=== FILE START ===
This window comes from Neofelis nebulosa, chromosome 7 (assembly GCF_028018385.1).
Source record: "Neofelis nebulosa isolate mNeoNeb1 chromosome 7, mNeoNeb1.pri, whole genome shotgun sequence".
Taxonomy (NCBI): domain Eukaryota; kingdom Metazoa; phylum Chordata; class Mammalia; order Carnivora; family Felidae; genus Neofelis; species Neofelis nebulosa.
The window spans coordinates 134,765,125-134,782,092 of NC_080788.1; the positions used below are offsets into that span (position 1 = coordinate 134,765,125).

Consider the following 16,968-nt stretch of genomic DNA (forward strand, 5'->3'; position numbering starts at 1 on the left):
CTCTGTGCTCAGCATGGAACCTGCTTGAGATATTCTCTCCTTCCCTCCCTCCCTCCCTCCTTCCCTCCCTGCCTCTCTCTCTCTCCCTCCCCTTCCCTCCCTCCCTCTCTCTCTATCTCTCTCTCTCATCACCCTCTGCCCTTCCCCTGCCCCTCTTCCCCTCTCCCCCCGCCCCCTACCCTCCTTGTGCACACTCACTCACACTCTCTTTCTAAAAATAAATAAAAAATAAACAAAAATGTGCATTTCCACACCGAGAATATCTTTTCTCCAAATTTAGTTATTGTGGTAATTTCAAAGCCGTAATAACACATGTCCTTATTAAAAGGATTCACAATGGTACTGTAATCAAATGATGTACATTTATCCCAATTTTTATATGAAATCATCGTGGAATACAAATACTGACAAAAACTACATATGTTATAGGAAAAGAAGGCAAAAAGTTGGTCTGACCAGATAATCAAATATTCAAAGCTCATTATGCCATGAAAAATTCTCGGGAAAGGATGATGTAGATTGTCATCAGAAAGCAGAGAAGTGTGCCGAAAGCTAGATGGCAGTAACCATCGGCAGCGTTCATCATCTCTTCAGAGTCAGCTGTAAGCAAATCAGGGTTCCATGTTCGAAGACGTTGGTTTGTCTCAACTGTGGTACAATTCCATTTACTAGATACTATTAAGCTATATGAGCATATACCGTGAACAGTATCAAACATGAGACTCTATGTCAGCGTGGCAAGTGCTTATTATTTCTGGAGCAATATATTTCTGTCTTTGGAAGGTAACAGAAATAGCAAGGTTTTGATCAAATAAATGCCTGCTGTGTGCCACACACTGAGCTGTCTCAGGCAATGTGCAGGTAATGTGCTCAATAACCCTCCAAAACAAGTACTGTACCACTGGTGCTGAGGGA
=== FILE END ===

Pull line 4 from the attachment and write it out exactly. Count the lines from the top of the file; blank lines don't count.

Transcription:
The window spans coordinates 134,765,125-134,782,092 of NC_080788.1; the positions used below are offsets into that span (position 1 = coordinate 134,765,125).